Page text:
The school salary committee also expressed concerns about insurance costs and asked board members to cover the rate increase for staff and personnel. In addition to insurance costs, the committee also requested an additional step to the salary schedule by expanding the chart to 26 years of service. Stipends for teachers working beyond regular hours was also recommended. These budget items will be reviewed over the next few weeks, as final numbers must be approved in June.
Dr. Brian Wilson, superintendent, said a preliminary report on Ava’s Missouri School Improvement Plan (MSIP) review had been received in his office, and the school did exceptionally well. Wilson also noted the spring regional meeting for board members is April 28 in Hartville, and the board leadership conference will be in Columbia, Mo. in June.
An assurance statement acknowledging the school’s commitment to federal compliance standards was accepted, and the counseling program review was approved as presented. Both received a 7-0 vote.
In a 6-0 vote, the board selected Marsha Aborn as the Missouri School Board Association (MSBA) delegate and representative for Ava R-1. Marsha’s nomination was made by Regina Porter, and seconded by Larry Silvey. Marsha abstained from the vote.
Each board member received a copy of revisions recommended for elementary, middle and high school handbooks. These changes will be assessed, and if approved, adopted by the board at a later date.
Policy revisions as advocated by the review committee were adopted with a 7-0 vote. These changes were final recommendations from the committee as all sections have now been evaluated.
Middle school Principal Cody Hirschi said sixth-grade and middle school bands received excellent ratings at the West Plains Band Festival. Sixth-grade band earned a one-rating, and middle school a two-rating.
Ratings on solo performances were also given to: Haley Barker, I; Monica Corum, I; Gabe Page, I; Scotlyn Canape, II; Sarah Dudley, II, and I; Maranda Yost, II; Kim Copeland, I; and Ruby Kilgore, I.
In high school, Tamara Yost was recognized for making the finals of the White River Valley Electric Essay Contest, along with Josh Freeman for his nomination to the 2011 Missouri Scholars Academy held on the University of Missouri – Columbia campus this summer. Dustin Davis and Kristen Hasting were noted as the academic students for the month of April.
High school citizens for March were Brandon Guengerich and Lacy Tucker.
Ava elementary will host the annual School Carnival on Saturday, April 30. The games will run from 5-7 p.m., and crowning of the queen and king, and auction will start at 7:30 p.m.
Dr. Nancy Lawler, assistant superintendent, said course exams have started in high school. English I and II are finished, and Biology exams were Tuesday, April 19. The remainder of class exams will test in late April and early May.
The new maintenance supervisor Monty Valentine was introduced to the board. Valentine was hired after Lennie Johnson made plans to retire this school year.
Members present for the meeting were Marsha Aborn, Ron Wallace, Johnny Burkdoll, Regina Porter, Larry Silvey, Pat Henry and Randy Spurlock.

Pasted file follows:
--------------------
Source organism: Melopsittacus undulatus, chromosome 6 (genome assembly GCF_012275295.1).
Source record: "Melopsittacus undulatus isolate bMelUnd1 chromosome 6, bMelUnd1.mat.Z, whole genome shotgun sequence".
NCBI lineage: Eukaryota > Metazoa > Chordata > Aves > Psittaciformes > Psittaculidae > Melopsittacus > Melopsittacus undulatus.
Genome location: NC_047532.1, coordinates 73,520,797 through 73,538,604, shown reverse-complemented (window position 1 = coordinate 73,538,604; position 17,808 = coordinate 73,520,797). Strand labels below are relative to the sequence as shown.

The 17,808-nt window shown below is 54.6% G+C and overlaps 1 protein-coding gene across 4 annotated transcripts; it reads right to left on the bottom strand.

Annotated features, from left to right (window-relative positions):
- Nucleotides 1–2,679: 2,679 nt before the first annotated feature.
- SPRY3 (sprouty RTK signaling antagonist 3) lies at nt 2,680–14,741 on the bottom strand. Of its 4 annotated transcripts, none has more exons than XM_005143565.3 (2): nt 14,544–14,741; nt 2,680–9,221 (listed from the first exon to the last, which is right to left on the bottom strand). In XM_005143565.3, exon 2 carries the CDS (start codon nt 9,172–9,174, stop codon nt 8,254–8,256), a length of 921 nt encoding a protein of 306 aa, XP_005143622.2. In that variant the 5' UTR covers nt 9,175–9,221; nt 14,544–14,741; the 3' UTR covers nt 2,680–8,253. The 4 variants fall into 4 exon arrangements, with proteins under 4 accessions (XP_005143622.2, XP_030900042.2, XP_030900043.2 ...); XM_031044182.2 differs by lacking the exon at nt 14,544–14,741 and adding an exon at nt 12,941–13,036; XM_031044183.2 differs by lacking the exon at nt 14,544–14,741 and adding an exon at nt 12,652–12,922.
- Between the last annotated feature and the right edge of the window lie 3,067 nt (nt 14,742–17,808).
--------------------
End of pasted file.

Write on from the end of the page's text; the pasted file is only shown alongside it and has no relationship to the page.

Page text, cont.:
The next school board meeting date was set for Monday, May 16. Meetings are held in the school administration building and convene at 6:30 p.m.
News Editor Note:
Prior to writing this school board account, I took the opportunity to talk to taxpayers who attended the meeting. Most of them had strong opinions about how the meeting was handled. Here are their comments:
“The board was cordial enough, but there wasn’t a feeling of community.”
“It seemed like it was them against us.”
“When elected officials get personal, they quit being professional.”
“When Randy Spurlock stated in the meeting that the board could not talk about personnel issues with us, it was misleading. That was wrong, he gave the wrong impression. I wondered if it was on purpose.”
“It appeared as if we were not welcome. I felt as though it was inappropriate for me to address the board.”
In the public venue, transparency is key to creating trust. In this case, we will probably never know if the board acted in the best interest of the students, and the school.
However, one question remains – if the board’s process on the contract renewal was complete and thorough, why would two board members vote in abstention? When an individual’s career is at stake, making a decision should be transparent.
In concluding this account of the April 20th board meeting, here is some information readers may find helpful.
The Board of Education is legally defined as a representative body elected to office by the registered voters of the Ava R-1 School District of Douglas County. The purpose and role of the Board is to supervise the district and ensure the school is maintained as directed by state statutes, rules and procedures.
The Board is accountable to the voters, and is responsible for the educational needs and financial constraints of the district. The Board serves as the governing body.
The Board is responsible for employing personnel, establishing salary schedules, and maintaining and implementing personnel policies district wide. And, according to the Missouri School Board Assn’s list of the board’s powers and duties, the board is also accountable for the regular evaluation of its staff.
The Board of Education controls all aspects of the operations of the district within the limits of the law.
The Board is the final authority, and the superintendent answers to the board and should follow the board’s directives.